reporting purposes.

I can understand that you log everthing in the raw tables. That
certainly seems like the best strategy. And my suggestion was not
that you have the WHERE NOT EXISTS in this place, but rather the in
the Agent job.

Whether the WHERE NOT EXISTS would be too costly in the Agent job,
I don't think so. After all, if you can afford having a cursor, then
you don't appear to be in a hurry...

--
Erland Sommarskog, SQL Server MVP, esq...@sommarskog.se

Books Online for SQL Server 2005 athttp://www.microsoft.com/technet/prodtechnol/sql/2005/downloads/books...
Books Online for SQL Server 2000 athttp://www.microsoft.com/sql/prodinfo/previousversions/books.mspx

Feb 6 '07 #8
(vi***********@gmail.com) writes:
I'll give it a shot. Is it generally more efficient to check for
duplicates through T-SQL like with WHERE NOT EXISTS? or use
constraints on the table? I realize the latter is a little painful as
it clogs the error logs for the job history.
If you want to prevent duplicates at all, you should use constraints.
And then you may use WHERE NOT EXISTS to avoid the errors to happen.
Note that if you only use WHERE NOT EXISTS, but does not have any index
at all, performance will be awful.

As for that log table, I would not put any constraints on that table
that prevents duplicates, nor any WHERE NOT EXISTS. It seems to me that
it may be better to permitt the application to log what it logs and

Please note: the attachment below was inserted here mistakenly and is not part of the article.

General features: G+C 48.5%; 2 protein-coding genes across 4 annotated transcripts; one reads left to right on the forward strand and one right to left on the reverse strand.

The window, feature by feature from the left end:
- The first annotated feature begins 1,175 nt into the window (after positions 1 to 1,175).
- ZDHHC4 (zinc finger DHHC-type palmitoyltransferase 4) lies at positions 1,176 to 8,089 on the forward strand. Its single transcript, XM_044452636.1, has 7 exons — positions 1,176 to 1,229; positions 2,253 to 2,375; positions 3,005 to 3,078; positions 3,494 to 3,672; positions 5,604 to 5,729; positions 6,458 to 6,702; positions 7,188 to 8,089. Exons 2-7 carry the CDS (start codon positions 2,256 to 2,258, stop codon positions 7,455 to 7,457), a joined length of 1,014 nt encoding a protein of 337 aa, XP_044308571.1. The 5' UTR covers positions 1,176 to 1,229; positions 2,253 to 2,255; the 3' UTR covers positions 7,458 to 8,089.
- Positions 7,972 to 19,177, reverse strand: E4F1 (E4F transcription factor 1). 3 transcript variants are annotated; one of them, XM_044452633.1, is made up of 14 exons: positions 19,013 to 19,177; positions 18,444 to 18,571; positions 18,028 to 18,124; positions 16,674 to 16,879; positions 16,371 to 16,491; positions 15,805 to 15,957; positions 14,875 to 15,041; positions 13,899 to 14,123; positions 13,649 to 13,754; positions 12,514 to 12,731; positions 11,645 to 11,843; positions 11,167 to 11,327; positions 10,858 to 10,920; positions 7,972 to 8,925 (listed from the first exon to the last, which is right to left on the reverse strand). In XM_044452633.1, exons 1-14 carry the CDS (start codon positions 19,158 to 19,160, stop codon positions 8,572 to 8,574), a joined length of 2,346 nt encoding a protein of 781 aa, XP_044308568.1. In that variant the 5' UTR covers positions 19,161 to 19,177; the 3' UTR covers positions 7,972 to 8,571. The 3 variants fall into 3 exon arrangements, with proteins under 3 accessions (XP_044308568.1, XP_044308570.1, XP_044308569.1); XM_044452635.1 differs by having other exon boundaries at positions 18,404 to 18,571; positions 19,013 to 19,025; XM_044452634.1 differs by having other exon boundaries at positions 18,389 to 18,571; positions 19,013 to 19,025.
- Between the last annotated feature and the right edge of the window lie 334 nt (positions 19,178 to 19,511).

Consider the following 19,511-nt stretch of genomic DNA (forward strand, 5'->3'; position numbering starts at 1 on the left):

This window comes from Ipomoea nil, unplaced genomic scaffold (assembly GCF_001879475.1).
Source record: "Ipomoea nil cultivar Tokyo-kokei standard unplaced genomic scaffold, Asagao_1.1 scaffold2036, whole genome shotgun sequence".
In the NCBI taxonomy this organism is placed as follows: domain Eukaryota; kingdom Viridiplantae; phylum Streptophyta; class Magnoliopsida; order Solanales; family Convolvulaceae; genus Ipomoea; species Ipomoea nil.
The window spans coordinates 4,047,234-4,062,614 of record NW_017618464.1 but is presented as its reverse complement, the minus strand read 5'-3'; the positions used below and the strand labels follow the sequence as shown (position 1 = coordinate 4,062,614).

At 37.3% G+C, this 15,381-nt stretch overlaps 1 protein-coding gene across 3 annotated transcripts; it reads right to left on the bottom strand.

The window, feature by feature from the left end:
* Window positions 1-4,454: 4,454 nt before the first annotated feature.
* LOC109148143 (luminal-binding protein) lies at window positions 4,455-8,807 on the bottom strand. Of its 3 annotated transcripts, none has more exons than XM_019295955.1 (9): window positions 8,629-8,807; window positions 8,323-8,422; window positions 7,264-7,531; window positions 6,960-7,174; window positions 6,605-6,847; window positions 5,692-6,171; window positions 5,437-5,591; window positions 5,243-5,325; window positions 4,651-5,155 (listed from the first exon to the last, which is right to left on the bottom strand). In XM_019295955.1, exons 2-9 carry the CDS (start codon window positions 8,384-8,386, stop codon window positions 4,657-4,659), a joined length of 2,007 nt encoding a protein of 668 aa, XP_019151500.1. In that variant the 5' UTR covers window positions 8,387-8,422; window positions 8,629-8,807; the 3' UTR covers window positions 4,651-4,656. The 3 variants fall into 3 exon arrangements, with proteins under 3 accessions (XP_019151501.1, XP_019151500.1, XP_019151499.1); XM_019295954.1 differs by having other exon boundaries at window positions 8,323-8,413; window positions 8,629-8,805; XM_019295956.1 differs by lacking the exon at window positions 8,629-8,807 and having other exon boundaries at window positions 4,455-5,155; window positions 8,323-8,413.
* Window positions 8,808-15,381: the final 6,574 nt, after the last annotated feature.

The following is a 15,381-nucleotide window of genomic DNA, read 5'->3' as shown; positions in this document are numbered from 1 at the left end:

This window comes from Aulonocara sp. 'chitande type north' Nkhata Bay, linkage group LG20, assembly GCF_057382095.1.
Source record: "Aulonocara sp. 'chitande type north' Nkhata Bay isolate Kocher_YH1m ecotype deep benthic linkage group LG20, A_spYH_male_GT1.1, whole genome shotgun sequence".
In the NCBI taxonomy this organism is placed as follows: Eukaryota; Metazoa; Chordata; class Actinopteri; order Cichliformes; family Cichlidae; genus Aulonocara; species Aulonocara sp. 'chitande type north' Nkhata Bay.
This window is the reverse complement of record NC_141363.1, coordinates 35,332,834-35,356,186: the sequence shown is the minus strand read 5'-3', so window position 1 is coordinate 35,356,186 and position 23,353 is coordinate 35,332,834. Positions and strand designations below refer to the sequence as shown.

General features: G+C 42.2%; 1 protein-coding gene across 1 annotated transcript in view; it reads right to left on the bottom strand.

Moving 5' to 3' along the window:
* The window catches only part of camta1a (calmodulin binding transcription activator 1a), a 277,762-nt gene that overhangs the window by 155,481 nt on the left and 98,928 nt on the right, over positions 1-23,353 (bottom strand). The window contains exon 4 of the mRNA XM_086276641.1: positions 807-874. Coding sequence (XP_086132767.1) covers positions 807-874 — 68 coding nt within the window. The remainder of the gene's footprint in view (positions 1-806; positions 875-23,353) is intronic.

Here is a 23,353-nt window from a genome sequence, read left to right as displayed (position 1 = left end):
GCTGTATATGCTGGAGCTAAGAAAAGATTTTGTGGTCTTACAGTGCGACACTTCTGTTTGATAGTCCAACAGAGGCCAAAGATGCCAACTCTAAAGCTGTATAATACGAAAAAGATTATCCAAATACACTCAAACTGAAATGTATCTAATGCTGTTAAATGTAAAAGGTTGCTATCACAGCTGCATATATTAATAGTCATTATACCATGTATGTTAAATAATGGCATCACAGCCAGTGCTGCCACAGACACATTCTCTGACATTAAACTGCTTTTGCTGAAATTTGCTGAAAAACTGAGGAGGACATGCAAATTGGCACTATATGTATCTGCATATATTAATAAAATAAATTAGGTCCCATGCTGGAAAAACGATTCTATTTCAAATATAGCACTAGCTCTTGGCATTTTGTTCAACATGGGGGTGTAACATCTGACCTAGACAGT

weed out duplicates later.

--
Erland Sommarskog, SQL Server MVP, es****@sommarskog.se

Books Online for SQL Server 2005 at
http://www.microsoft.com/technet/pro...ads/books.mspx
Books Online for SQL Server 2000 at
http://www.microsoft.com/sql/prodinf...ons/books.mspx
Feb 7 '07 #9
Thanks Erland - i noticed the performance is much better with WHERE
NOT EXISTS... and the SQL Job completes much more cleanly.
On Feb 7, 3:20 am, Erland Sommarskog <esq...@sommarskog.sewrote:
(vikram.man...@gmail.com) writes:
I'll give it a shot. Is it generally more efficient to check for
duplicates through T-SQLlike with WHERE NOT EXISTS? or use
constraints on the table? I realize the latter is a little painful as
it clogs the error logs for the job history.

If you want to prevent duplicates at all, you should use constraints.
And then you may use WHERE NOT EXISTS to avoid the errors to happen.
Note that if you only use WHERE NOT EXISTS, but does not have any index
at all, performance will be awful.

As for that log table, I would not put any constraints on that table
that prevents duplicates, nor any WHERE NOT EXISTS. It seems to me that
it may be better to permitt the application to log what it logs and
weed out duplicates later.

--
Erland Sommarskog,SQLServer MVP, esq...@sommarskog.se

Books Online forSQLServer 2005 athttp://www.microsoft.com/technet/prodtechnol/sql/2005/downloads/books...
Books Online forSQLServer 2000 athttp://www.microsoft.com/sql/prodinfo/previousversions/books.mspx

Feb 7 '07 #10